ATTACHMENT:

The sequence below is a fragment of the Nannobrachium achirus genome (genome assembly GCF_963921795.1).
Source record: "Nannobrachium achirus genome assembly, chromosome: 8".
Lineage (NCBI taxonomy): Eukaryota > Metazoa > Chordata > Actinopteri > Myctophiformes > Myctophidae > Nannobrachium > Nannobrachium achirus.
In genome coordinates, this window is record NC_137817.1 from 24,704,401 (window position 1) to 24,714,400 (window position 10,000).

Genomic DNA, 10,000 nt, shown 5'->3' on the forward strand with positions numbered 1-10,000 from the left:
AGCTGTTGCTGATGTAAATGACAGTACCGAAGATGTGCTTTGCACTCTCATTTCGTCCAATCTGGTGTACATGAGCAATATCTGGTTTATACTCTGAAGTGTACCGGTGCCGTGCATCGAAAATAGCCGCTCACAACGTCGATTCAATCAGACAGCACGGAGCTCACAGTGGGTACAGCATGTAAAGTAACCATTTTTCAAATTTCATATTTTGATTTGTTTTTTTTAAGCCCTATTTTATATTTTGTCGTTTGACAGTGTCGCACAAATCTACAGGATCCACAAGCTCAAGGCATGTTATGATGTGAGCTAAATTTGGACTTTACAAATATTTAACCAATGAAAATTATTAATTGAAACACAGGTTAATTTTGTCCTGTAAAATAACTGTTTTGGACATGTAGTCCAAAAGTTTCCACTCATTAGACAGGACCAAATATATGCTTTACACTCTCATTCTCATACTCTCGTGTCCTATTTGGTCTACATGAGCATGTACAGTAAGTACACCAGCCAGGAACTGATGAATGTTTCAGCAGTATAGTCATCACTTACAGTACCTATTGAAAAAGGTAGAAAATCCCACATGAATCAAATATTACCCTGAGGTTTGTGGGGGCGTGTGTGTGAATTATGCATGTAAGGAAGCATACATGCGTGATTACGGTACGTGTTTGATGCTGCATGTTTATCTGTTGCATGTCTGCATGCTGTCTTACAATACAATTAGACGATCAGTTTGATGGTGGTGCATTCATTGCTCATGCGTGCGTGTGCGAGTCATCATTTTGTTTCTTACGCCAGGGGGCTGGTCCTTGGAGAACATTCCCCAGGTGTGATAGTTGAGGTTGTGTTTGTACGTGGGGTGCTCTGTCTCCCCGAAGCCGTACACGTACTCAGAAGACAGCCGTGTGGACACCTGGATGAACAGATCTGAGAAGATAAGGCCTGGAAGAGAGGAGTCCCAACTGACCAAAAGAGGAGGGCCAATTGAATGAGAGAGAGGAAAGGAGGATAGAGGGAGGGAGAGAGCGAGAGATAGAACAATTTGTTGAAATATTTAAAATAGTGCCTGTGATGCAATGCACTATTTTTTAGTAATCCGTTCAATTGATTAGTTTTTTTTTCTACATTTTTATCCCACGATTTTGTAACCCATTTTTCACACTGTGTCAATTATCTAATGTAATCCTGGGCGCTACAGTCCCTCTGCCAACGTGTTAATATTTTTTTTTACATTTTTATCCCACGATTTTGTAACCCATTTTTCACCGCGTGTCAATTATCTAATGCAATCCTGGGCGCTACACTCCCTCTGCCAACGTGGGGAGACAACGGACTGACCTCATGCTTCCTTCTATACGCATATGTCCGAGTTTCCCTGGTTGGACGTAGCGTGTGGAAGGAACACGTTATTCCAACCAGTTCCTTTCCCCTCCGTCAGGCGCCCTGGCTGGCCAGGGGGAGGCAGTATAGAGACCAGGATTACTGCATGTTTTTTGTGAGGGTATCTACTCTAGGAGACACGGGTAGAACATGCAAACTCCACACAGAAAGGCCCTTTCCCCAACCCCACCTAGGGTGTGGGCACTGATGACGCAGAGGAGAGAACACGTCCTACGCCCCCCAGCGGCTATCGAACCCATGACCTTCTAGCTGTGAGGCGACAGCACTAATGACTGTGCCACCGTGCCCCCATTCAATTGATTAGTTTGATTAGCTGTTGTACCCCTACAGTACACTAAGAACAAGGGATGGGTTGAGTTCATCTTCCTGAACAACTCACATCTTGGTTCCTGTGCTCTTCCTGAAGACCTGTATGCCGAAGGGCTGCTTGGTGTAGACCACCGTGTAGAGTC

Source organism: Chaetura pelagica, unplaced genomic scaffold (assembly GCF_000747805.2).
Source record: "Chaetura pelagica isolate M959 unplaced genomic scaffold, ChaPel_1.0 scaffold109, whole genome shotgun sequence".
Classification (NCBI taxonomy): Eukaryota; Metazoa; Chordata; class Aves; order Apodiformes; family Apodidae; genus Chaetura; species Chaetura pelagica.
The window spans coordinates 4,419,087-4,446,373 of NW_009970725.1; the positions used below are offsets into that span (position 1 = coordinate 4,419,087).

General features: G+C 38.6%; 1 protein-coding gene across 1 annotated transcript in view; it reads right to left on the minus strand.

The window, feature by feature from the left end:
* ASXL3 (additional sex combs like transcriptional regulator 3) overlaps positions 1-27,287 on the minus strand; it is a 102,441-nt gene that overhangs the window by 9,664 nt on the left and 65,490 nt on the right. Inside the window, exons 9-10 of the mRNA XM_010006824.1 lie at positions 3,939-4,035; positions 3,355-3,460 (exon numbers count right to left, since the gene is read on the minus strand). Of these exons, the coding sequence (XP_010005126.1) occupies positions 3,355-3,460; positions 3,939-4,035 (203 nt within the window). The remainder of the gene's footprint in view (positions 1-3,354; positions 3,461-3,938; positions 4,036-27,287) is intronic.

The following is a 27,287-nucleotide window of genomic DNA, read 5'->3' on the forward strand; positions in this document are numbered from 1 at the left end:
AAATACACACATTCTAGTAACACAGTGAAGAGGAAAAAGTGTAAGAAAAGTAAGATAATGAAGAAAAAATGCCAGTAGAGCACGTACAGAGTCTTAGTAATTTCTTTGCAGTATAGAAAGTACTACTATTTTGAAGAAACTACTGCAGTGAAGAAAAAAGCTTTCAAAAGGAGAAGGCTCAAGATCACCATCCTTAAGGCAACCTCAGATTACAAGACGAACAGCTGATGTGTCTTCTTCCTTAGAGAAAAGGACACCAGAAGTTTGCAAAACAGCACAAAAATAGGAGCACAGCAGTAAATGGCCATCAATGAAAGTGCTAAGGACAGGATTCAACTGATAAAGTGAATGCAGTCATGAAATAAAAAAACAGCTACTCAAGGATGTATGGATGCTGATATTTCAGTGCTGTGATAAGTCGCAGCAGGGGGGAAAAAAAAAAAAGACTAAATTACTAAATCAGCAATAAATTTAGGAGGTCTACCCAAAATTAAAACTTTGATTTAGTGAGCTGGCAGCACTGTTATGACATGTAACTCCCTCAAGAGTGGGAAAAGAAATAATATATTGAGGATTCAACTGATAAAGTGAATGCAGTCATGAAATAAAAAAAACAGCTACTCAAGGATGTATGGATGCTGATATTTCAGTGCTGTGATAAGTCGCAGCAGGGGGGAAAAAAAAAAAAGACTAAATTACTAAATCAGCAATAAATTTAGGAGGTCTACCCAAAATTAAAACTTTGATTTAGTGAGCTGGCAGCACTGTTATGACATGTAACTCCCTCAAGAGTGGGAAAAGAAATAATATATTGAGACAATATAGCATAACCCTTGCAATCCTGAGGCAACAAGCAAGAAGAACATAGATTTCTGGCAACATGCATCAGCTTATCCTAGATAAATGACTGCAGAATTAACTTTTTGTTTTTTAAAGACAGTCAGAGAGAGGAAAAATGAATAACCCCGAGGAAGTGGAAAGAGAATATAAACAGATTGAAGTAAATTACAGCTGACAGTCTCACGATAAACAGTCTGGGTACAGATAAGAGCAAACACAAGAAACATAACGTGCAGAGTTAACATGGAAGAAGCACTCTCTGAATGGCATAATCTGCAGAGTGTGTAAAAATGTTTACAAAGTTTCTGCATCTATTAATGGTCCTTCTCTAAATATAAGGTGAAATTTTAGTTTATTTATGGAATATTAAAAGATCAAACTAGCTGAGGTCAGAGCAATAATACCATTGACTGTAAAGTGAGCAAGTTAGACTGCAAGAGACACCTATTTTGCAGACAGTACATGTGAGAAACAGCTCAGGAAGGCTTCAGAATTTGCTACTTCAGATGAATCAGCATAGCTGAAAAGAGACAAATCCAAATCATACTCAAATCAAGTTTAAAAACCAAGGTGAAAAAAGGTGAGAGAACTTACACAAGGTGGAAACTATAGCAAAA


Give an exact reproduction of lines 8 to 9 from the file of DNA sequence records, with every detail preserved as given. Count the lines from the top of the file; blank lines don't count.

Source record: "Chaetura pelagica isolate M959 unplaced genomic scaffold, ChaPel_1.0 scaffold109, whole genome shotgun sequence".
Classification (NCBI taxonomy): Eukaryota; Metazoa; Chordata; class Aves; order Apodiformes; family Apodidae; genus Chaetura; species Chaetura pelagica.